Tips for Cutting
Much like its oranger cousin the butternut squash, spaghetti squash have a somewhat tough and hard skin that can be challenging to cut through.
Here are a few tips to easily cut this stubborn vegetable:
- Smaller squash can be easier to cut through than larger ones.
- Use a freshly sharpened knife and a cutting board that does not slide around. (step 1 above)
- Poke a few holes into the squash and microwave it for a few minutes to soften the skin. (I like to use this trick when Cutting Butternut Squash, too!)
How to Prepare
Once you have your squash selected and your knife sharpened, it’s time start preparing it to be baked:
- Cut spaghetti squash in half lengthwise.* (step 1 above)
- Scoop out and remove seeds using a large spoon with a relatively sharp edge. (step 2 above)
- Rub 1 tablespoon olive oil over the inside of each half and sprinkle both with ¼ tsp. Salt and ⅛ teaspoon of black pepper. (step 3 above)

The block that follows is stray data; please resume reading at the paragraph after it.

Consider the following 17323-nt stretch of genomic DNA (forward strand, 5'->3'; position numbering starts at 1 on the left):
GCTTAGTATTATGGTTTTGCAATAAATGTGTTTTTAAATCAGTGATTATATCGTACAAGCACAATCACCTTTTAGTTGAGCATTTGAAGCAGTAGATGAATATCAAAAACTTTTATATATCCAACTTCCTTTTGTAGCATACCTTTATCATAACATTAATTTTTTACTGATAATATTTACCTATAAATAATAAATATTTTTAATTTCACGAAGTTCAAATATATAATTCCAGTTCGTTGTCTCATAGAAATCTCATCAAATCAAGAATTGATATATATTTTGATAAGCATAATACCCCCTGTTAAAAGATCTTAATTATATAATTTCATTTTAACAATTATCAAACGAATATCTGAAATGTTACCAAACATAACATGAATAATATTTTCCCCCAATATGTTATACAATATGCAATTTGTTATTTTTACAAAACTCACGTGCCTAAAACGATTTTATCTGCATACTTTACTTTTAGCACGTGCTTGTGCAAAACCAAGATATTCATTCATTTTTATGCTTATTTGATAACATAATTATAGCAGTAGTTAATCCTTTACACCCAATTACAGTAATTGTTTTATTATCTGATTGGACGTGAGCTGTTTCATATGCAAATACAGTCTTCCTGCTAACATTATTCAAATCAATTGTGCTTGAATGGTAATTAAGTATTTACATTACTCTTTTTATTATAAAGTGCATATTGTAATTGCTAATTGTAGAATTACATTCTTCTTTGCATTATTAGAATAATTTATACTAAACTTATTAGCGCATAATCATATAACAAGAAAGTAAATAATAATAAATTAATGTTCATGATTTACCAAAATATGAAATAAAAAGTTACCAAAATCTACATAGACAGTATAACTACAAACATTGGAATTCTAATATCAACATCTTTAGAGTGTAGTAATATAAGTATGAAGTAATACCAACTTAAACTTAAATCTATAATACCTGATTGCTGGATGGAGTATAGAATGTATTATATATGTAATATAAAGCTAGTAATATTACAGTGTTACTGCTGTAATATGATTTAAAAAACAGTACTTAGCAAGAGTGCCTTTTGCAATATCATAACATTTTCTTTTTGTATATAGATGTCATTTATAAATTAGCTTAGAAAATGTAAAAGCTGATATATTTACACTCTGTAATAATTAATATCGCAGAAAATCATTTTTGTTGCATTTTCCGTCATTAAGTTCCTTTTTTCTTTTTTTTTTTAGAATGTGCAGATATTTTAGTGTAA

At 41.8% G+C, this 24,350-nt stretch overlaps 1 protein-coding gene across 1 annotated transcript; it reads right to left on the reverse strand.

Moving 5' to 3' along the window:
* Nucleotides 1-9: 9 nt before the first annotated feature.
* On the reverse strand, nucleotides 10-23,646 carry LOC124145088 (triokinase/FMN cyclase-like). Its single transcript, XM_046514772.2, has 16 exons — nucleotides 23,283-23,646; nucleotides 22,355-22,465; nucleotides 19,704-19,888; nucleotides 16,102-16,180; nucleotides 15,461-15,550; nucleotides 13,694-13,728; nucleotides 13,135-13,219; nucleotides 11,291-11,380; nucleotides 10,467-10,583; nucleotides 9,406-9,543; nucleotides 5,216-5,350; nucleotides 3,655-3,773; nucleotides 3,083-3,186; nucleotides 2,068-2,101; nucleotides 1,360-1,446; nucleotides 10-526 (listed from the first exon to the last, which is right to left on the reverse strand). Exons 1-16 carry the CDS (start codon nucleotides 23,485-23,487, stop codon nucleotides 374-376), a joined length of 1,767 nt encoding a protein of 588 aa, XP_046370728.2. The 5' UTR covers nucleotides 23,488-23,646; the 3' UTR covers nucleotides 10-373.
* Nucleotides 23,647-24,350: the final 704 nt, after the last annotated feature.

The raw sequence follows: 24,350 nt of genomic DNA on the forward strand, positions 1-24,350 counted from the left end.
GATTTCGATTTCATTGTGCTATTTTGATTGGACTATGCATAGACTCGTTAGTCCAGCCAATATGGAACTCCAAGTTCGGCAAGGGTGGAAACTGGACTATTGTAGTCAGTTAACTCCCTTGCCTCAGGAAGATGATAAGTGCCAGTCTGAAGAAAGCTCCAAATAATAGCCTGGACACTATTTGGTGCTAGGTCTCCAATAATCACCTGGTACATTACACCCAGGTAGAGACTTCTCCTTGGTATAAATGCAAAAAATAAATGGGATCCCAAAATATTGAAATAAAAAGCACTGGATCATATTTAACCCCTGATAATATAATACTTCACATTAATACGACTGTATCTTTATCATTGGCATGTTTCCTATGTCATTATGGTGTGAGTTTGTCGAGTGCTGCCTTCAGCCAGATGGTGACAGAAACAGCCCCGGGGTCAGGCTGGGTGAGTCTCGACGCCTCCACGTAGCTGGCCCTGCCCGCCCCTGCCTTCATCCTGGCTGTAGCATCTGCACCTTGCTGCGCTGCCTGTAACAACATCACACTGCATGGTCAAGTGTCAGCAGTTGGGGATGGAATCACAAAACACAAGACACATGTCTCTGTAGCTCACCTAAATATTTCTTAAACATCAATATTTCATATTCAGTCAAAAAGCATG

- Line a large baking sheet with parchment paper and place spaghetti squash halves face side down. (step 4 above)
*Cook’s Tip: Aluminum foil is not recommended since it will stick to the squash more than parchment paper will. Also, a small amount of the heavy metals in the foil will inevitably leach into the squash while it’s roasting.
How to Bake (Roast)
After your spaghetti squash is cut and prepared, it’s time to bake it in the oven.
You want the oven to be hot enough to caramelize the exterior of the squash slightly but not so hot that it does not cook through.
Because of this, it’s best if you bake spaghetti squash at 425 °F.
Depending on the size, it will be done as quickly as 40 minutes if it’s a smaller squash or up to 50 minutes if it’s larger.
You’ll know the spaghetti squash is done cooking when it shreds easily with a fork.
Shredding into Noodles
To turn the spaghetti squash into “pasta” place a large fork into the flesh at the stem end and pull towards the opposite end until long strands form.
Repeat this process until the entire squash has been turned into “noodles”.